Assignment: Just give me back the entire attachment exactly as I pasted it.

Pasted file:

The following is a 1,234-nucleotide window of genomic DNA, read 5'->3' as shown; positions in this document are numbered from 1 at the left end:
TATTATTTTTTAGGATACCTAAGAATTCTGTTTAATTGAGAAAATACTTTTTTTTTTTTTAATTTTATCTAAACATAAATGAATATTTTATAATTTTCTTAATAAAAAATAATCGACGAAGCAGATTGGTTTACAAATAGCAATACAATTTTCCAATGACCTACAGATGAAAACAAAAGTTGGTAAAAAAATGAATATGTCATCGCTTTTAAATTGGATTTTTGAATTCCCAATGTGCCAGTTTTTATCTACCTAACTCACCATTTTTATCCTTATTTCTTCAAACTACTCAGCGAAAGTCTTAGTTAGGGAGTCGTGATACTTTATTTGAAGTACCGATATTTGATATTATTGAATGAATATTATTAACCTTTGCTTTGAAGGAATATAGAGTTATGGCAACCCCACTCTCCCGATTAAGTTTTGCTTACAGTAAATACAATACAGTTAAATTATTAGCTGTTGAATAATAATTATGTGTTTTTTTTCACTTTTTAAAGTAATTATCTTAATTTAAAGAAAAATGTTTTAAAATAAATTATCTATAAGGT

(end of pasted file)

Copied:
The following is a 1,234-nucleotide window of genomic DNA, read 5'->3' as shown; positions in this document are numbered from 1 at the left end:
TATTATTTTTTAGGATACCTAAGAATTCTGTTTAATTGAGAAAATACTTTTTTTTTTTTTAATTTTATCTAAACATAAATGAATATTTTATAATTTTCTTAATAAAAAATAATCGACGAAGCAGATTGGTTTACAAATAGCAATACAATTTTCCAATGACCTACAGATGAAAACAAAAGTTGGTAAAAAAATGAATATGTCATCGCTTTTAAATTGGATTTTTGAATTCCCAATGTGCCAGTTTTTATCTACCTAACTCACCATTTTTATCCTTATTTCTTCAAACTACTCAGCGAAAGTCTTAGTTAGGGAGTCGTGATACTTTATTTGAAGTACCGATATTTGATATTATTGAATGAATATTATTAACCTTTGCTTTGAAGGAATATAGAGTTATGGCAACCCCACTCTCCCGATTAAGTTTTGCTTACAGTAAATACAATACAGTTAAATTATTAGCTGTTGAATAATAATTATGTGTTTTTTTTCACTTTTTAAAGTAATTATCTTAATTTAAAGAAAAATGTTTTAAAATAAATTATCTATAAGGT